1a. Recent PHD projects: gardening and building (in this column)
1b. Recent PHD projects:other (in column 2)  
1c. Less recent projects (in column 3)


Projects described on this page as 'PHD' (Paul Hurt Design) Projects are now 'PHD-C' (Paul Hurt Design-Construction Projects, to reflect the fact that I build the innovations I design.

This is a 'split introduction,' in two parts. One way of approaching the page would be to scroll down quite quickly. You'll find that the images are a  prominent part of the page and are very varied. It seemed better for the images in this column not to appear only after a long section of text.   If you think the material seems to merit a closer look, you might read the rest of the introduction, which is at the end of the page, and /or  the explanation and background information which relate to the images, or take a longer look at the images. Clicking on this highlighted text takes you to the second part of the introduction.

Section 1a  Recent PHD projects: gardening and building

The greenhouse and its extensions

Pumpkins of the variety 'Rouge Vif d' Etampes,' supported on the roof of the West extension of the greenhouse. There are climbing plants on the roof of the East extension too, a grapevine, growing in soil inside the greenhouse, and hop plants, growing in soil just outside the greenhouse. The East extension also collects rainwater, stored in a container nearby.

In  the photograph above, the triangular roof of the main greenhouse structure is clearly visible beyond. The roots and lower stem and foliage of the plant are inside the solar composter, which is part of this extension. The solar composter speeds up the breakdown of material, producing compost more quickly by the heating effect of solar radiation. The outer wall of the solar composter is of polycarbonate sheet, like the walls of the main greenhouse.

Above, the  PHD solar composter viewed here from the lower allotment. The solar composter is one of the extensions to the greenhouse: a large composter, with polycarbonate  sheets on all sides.  The composter is a 'walk-in' structure. It has plenty of internal space so that the compost can be turned (with a manure fork) very easily.

Below, view into the interior of the composter, after removal of the door, which is made of flat polycarbonate sheeting. The compostable materials are covered with flat polycarbonate to increase insulation. Photograph taken  a few days after the design idea, which was followed by very rapid construction. 

Above, the North side of the main greenhouse structure, triangular, with a sheet metal roof and on the left, the East extension of the greenhouse, with a flat / sloping roof: it uses the new roofing system I've devised. It took very little time to construct and has many advantages. The top layer is flat. This isn't the main waterproof layer which protects the extension from the elements - this layer is lower and is sloping. In this position it's within the walls and protected from wind damage. Water falling on this sloping layer falls on the black sloping layer at the left and runs into a collecting container, not visible here.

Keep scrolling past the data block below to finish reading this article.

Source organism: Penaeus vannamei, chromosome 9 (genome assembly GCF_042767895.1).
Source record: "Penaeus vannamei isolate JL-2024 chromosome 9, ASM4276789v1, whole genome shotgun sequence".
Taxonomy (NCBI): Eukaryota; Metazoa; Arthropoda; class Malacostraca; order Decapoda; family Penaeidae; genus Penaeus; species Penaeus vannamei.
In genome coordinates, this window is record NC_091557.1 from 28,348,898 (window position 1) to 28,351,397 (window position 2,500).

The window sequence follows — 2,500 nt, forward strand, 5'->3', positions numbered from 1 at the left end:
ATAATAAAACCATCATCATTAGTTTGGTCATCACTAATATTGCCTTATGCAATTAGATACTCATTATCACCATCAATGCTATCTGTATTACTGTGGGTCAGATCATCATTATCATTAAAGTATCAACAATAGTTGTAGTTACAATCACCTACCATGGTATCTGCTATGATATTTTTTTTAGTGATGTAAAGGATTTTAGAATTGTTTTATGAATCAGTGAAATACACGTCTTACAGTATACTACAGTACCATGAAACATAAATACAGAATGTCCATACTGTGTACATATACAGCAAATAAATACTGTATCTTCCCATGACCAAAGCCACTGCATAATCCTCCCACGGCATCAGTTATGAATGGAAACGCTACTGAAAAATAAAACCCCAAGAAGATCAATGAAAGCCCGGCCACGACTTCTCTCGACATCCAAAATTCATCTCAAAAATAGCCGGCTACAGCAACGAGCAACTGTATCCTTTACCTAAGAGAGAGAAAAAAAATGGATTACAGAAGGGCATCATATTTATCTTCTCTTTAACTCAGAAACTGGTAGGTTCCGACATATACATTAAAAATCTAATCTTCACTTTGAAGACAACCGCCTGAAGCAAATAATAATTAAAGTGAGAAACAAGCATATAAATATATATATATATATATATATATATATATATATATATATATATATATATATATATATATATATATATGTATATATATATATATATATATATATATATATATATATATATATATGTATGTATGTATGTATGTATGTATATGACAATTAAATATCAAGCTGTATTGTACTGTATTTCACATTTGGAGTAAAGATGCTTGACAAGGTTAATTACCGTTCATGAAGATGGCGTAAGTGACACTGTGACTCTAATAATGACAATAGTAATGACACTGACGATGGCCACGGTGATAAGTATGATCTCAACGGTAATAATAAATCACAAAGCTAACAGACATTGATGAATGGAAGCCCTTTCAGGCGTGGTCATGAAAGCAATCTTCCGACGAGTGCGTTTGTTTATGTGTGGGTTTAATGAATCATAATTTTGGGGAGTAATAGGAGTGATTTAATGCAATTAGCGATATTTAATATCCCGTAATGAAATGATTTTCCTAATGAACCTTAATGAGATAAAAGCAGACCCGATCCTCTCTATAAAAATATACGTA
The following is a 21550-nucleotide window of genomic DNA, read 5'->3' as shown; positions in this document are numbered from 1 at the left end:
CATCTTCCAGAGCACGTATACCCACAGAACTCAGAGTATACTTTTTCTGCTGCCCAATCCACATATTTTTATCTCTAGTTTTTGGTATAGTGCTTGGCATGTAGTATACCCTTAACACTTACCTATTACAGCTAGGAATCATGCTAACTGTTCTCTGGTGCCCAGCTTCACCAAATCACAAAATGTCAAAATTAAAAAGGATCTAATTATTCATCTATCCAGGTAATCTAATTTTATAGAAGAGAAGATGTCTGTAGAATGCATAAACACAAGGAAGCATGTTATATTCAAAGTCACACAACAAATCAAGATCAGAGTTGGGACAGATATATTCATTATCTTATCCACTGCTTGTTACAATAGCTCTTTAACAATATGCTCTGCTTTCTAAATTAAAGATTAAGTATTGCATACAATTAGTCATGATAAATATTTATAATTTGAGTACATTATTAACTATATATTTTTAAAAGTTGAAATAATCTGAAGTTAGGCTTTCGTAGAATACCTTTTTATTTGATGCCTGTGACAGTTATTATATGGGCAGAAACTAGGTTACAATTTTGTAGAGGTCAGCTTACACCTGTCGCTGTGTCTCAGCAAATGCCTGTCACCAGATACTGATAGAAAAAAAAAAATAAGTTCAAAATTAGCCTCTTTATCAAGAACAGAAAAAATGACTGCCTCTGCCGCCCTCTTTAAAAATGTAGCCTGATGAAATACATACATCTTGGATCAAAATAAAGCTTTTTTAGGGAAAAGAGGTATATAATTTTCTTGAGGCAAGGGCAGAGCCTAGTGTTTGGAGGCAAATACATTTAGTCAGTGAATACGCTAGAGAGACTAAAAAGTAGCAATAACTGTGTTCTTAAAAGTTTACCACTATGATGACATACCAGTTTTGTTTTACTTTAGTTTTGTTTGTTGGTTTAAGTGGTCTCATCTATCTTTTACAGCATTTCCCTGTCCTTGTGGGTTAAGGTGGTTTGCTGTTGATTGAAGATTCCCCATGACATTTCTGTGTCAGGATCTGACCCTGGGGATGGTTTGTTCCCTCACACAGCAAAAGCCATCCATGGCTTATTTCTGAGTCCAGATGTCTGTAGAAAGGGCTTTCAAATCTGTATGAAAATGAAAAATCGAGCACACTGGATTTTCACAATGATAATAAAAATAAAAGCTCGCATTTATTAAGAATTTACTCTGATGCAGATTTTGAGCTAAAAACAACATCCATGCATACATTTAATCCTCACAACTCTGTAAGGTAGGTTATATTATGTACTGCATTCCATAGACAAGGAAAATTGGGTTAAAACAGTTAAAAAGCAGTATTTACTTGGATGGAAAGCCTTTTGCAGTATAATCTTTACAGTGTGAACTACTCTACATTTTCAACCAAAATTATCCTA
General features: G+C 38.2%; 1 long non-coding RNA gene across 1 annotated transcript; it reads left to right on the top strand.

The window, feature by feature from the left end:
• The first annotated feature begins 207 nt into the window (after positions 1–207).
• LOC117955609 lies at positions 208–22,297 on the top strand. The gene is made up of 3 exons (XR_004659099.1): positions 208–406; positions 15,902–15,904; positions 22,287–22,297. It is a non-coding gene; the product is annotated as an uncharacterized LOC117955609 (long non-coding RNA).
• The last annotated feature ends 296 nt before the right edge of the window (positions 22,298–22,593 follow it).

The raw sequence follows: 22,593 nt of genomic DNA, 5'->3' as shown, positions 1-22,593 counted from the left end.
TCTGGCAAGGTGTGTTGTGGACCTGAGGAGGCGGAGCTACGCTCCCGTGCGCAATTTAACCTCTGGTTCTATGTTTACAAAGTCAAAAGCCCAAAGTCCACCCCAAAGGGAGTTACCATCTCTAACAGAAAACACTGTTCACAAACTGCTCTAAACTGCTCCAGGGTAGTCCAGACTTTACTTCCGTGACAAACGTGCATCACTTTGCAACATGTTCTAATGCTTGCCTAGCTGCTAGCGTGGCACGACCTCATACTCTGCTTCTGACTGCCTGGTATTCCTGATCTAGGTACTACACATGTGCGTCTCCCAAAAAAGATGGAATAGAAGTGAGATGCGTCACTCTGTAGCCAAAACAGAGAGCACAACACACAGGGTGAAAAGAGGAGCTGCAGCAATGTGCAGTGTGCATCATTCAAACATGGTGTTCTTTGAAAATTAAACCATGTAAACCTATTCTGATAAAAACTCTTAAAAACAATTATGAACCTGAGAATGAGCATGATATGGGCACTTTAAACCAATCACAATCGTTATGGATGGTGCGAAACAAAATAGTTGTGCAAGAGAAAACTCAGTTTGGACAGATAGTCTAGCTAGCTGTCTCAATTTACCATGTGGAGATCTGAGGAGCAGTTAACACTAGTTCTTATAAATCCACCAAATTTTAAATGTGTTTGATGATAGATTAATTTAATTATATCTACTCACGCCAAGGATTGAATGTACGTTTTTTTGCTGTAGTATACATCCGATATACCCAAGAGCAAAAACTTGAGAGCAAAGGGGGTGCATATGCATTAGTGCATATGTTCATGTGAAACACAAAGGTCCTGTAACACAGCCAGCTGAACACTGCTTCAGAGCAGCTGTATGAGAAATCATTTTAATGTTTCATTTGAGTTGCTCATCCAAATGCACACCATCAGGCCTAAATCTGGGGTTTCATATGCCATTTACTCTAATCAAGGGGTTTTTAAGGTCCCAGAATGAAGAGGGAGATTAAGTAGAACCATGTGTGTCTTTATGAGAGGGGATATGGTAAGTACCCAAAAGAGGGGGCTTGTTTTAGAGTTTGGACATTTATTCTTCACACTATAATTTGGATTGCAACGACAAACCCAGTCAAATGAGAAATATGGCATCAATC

The north-facing wall of the extension is constructed from straw bales. The wall can be coated with lime plaster, as in straw bale buildings, but I prefer to leave it uncoated. I like the look of barley or wheat straw. The straw bales keep their appearance, and their protective function, for years.

Clearly visible, in front of the main greenhouse structure the storage box, ladder and aluminium platform which gives access to some of the green roof.  Prominent, climbing Nasturtium (Tropaeolum majus) plants in flower.

Above, two views of the straw bale wall, details. Most of the plastic sheets which form part of the new roof design are hidden within the structure. The parts which project aren't aesthetically pleasing but components are available which hide them, whilst still allowing them to function as water-collecting and water transfer surfaces.

Below, view of upper section, North side of the greenhouse:

Above, a less recent photograph of the North side of the greenhouse, showing storage of straw bales.

Below, two photographs of the North side of the main greenhouse structure by night.


Above, a view of the West side of the greenhouse extension. A closer look at part of the new roofing system and the upper part of the straw bale wall. The wooden box on the roof, seen from the side here, isn't an essential part of the basic design. Its function is simply to increase the height of the climbing plant, the part that has reached as far as this, so that it's displayed more effectively. Visible also, the highest thing in the photograph, upper branches of a plum tree, variety Marjorie's Seedling.

Above, view of the greenhouse from the orchard. On the left, Dabinett cider apples, on the right, Bramley cooking apples.

Above, view of a temporary polycarbonate structure for protected cropping in the upper allotment. This and similar structures can be installed and removed very quickly and easily. 

Growing in the East extension of the greenhouse, a vine of the red grape variety 'Regent.' The vine has been trained and the upper growth is on the roof. This green roof supports the upper growth of a hop plant as well. This method of implementing a green roof, a roof which supports the upper growth of climbing plants, is far easier than green roofs of the usual kind, which need the transportation of large quantities of soil / compost to the roof area. More information below.